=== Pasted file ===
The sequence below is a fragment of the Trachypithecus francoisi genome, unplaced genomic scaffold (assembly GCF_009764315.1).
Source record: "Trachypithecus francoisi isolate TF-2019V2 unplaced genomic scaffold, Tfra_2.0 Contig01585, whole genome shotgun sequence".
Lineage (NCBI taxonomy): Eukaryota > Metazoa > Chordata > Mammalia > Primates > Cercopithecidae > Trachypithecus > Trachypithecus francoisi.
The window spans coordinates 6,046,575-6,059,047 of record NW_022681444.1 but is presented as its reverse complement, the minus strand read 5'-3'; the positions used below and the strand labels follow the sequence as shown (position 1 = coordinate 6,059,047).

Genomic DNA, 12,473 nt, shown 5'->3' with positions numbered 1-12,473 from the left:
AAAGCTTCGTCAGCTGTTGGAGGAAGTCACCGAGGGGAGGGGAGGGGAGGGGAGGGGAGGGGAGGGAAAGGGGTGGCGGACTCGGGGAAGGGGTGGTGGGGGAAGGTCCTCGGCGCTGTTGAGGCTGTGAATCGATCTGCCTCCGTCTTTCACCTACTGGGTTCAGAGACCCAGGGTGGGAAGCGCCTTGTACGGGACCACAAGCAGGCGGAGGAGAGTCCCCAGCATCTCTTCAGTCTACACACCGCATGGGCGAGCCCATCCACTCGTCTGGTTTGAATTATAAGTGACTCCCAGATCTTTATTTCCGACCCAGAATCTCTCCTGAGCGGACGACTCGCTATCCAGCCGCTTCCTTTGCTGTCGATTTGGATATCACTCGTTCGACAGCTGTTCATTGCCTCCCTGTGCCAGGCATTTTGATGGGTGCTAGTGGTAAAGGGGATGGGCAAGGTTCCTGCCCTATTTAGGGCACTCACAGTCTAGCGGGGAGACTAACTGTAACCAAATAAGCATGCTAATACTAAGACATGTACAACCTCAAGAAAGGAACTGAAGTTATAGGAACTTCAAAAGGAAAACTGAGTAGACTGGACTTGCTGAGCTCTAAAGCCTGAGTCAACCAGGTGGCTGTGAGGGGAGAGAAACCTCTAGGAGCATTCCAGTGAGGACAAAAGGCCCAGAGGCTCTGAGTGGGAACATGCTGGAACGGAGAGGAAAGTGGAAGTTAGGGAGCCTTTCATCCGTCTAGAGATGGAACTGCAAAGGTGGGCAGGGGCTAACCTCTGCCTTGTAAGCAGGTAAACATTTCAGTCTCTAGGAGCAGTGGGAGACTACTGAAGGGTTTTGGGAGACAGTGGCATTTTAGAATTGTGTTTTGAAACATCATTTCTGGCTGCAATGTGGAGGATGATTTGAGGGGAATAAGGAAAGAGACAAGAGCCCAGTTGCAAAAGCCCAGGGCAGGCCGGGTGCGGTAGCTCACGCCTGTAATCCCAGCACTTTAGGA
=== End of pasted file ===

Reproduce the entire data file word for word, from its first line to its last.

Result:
The sequence below is a fragment of the Trachypithecus francoisi genome, unplaced genomic scaffold (assembly GCF_009764315.1).
Source record: "Trachypithecus francoisi isolate TF-2019V2 unplaced genomic scaffold, Tfra_2.0 Contig01585, whole genome shotgun sequence".
Lineage (NCBI taxonomy): Eukaryota > Metazoa > Chordata > Mammalia > Primates > Cercopithecidae > Trachypithecus > Trachypithecus francoisi.
The window spans coordinates 6,046,575-6,059,047 of record NW_022681444.1 but is presented as its reverse complement, the minus strand read 5'-3'; the positions used below and the strand labels follow the sequence as shown (position 1 = coordinate 6,059,047).

Genomic DNA, 12,473 nt, shown 5'->3' with positions numbered 1-12,473 from the left:
AAAGCTTCGTCAGCTGTTGGAGGAAGTCACCGAGGGGAGGGGAGGGGAGGGGAGGGGAGGGGAGGGAAAGGGGTGGCGGACTCGGGGAAGGGGTGGTGGGGGAAGGTCCTCGGCGCTGTTGAGGCTGTGAATCGATCTGCCTCCGTCTTTCACCTACTGGGTTCAGAGACCCAGGGTGGGAAGCGCCTTGTACGGGACCACAAGCAGGCGGAGGAGAGTCCCCAGCATCTCTTCAGTCTACACACCGCATGGGCGAGCCCATCCACTCGTCTGGTTTGAATTATAAGTGACTCCCAGATCTTTATTTCCGACCCAGAATCTCTCCTGAGCGGACGACTCGCTATCCAGCCGCTTCCTTTGCTGTCGATTTGGATATCACTCGTTCGACAGCTGTTCATTGCCTCCCTGTGCCAGGCATTTTGATGGGTGCTAGTGGTAAAGGGGATGGGCAAGGTTCCTGCCCTATTTAGGGCACTCACAGTCTAGCGGGGAGACTAACTGTAACCAAATAAGCATGCTAATACTAAGACATGTACAACCTCAAGAAAGGAACTGAAGTTATAGGAACTTCAAAAGGAAAACTGAGTAGACTGGACTTGCTGAGCTCTAAAGCCTGAGTCAACCAGGTGGCTGTGAGGGGAGAGAAACCTCTAGGAGCATTCCAGTGAGGACAAAAGGCCCAGAGGCTCTGAGTGGGAACATGCTGGAACGGAGAGGAAAGTGGAAGTTAGGGAGCCTTTCATCCGTCTAGAGATGGAACTGCAAAGGTGGGCAGGGGCTAACCTCTGCCTTGTAAGCAGGTAAACATTTCAGTCTCTAGGAGCAGTGGGAGACTACTGAAGGGTTTTGGGAGACAGTGGCATTTTAGAATTGTGTTTTGAAACATCATTTCTGGCTGCAATGTGGAGGATGATTTGAGGGGAATAAGGAAAGAGACAAGAGCCCAGTTGCAAAAGCCCAGGGCAGGCCGGGTGCGGTAGCTCACGCCTGTAATCCCAGCACTTTAGGA